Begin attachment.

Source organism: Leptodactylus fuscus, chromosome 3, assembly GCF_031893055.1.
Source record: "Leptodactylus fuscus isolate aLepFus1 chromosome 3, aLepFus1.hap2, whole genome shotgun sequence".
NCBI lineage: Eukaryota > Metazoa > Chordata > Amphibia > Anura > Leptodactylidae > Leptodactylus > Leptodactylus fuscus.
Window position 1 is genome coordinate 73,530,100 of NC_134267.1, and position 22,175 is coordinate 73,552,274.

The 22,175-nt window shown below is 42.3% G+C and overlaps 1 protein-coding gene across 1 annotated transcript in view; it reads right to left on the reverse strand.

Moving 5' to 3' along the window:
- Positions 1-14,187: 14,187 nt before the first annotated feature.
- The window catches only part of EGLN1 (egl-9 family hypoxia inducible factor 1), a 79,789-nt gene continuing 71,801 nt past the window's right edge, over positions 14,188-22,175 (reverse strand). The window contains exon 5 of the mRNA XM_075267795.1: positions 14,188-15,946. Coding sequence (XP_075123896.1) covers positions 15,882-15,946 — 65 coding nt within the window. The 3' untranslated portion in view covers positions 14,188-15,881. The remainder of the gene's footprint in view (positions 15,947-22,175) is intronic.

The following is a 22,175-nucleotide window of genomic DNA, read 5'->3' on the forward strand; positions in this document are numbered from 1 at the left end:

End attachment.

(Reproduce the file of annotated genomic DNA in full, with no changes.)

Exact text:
Source organism: Leptodactylus fuscus, chromosome 3, assembly GCF_031893055.1.
Source record: "Leptodactylus fuscus isolate aLepFus1 chromosome 3, aLepFus1.hap2, whole genome shotgun sequence".
NCBI lineage: Eukaryota > Metazoa > Chordata > Amphibia > Anura > Leptodactylidae > Leptodactylus > Leptodactylus fuscus.
Window position 1 is genome coordinate 73,530,100 of NC_134267.1, and position 22,175 is coordinate 73,552,274.

The 22,175-nt window shown below is 42.3% G+C and overlaps 1 protein-coding gene across 1 annotated transcript in view; it reads right to left on the reverse strand.

Moving 5' to 3' along the window:
- Positions 1-14,187: 14,187 nt before the first annotated feature.
- The window catches only part of EGLN1 (egl-9 family hypoxia inducible factor 1), a 79,789-nt gene continuing 71,801 nt past the window's right edge, over positions 14,188-22,175 (reverse strand). The window contains exon 5 of the mRNA XM_075267795.1: positions 14,188-15,946. Coding sequence (XP_075123896.1) covers positions 15,882-15,946 — 65 coding nt within the window. The 3' untranslated portion in view covers positions 14,188-15,881. The remainder of the gene's footprint in view (positions 15,947-22,175) is intronic.

The following is a 22,175-nucleotide window of genomic DNA, read 5'->3' on the forward strand; positions in this document are numbered from 1 at the left end: